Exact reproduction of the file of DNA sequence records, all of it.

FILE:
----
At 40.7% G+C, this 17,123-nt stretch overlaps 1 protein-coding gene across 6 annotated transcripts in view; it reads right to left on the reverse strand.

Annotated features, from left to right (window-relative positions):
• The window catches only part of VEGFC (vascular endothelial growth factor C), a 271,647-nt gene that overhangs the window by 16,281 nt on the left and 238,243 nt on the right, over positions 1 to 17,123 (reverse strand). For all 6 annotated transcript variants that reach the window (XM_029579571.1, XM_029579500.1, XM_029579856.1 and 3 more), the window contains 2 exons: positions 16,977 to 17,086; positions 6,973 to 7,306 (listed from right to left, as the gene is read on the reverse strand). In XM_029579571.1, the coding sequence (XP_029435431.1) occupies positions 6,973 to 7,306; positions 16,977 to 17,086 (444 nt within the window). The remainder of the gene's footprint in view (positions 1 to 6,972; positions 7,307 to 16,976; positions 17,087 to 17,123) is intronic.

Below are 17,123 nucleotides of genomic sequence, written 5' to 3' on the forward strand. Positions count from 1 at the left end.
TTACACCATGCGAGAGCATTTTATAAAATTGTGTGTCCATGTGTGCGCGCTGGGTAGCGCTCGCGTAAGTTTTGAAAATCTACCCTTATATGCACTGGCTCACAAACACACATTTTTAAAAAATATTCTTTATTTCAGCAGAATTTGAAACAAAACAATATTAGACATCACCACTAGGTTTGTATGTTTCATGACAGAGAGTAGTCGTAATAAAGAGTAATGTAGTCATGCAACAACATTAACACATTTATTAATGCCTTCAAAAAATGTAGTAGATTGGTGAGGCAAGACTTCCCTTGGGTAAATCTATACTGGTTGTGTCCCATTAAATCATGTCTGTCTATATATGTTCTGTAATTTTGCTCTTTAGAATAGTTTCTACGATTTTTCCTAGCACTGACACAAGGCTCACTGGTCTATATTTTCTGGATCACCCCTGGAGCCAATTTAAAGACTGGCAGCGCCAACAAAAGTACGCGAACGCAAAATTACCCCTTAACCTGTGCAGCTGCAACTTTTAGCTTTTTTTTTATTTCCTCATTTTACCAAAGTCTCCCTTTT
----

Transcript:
At 40.7% G+C, this 17,123-nt stretch overlaps 1 protein-coding gene across 6 annotated transcripts in view; it reads right to left on the reverse strand.

Annotated features, from left to right (window-relative positions):
• The window catches only part of VEGFC (vascular endothelial growth factor C), a 271,647-nt gene that overhangs the window by 16,281 nt on the left and 238,243 nt on the right, over positions 1 to 17,123 (reverse strand). For all 6 annotated transcript variants that reach the window (XM_029579571.1, XM_029579500.1, XM_029579856.1 and 3 more), the window contains 2 exons: positions 16,977 to 17,086; positions 6,973 to 7,306 (listed from right to left, as the gene is read on the reverse strand). In XM_029579571.1, the coding sequence (XP_029435431.1) occupies positions 6,973 to 7,306; positions 16,977 to 17,086 (444 nt within the window). The remainder of the gene's footprint in view (positions 1 to 6,972; positions 7,307 to 16,976; positions 17,087 to 17,123) is intronic.

Below are 17,123 nucleotides of genomic sequence, written 5' to 3' on the forward strand. Positions count from 1 at the left end.
TTACACCATGCGAGAGCATTTTATAAAATTGTGTGTCCATGTGTGCGCGCTGGGTAGCGCTCGCGTAAGTTTTGAAAATCTACCCTTATATGCACTGGCTCACAAACACACATTTTTAAAAAATATTCTTTATTTCAGCAGAATTTGAAACAAAACAATATTAGACATCACCACTAGGTTTGTATGTTTCATGACAGAGAGTAGTCGTAATAAAGAGTAATGTAGTCATGCAACAACATTAACACATTTATTAATGCCTTCAAAAAATGTAGTAGATTGGTGAGGCAAGACTTCCCTTGGGTAAATCTATACTGGTTGTGTCCCATTAAATCATGTCTGTCTATATATGTTCTGTAATTTTGCTCTTTAGAATAGTTTCTACGATTTTTCCTAGCACTGACACAAGGCTCACTGGTCTATATTTTCTGGATCACCCCTGGAGCCAATTTAAAGACTGGCAGCGCCAACAAAAGTACGCGAACGCAAAATTACCCCTTAACCTGTGCAGCTGCAACTTTTAGCTTTTTTTTTATTTCCTCATTTTACCAAAGTCTCCCTTTT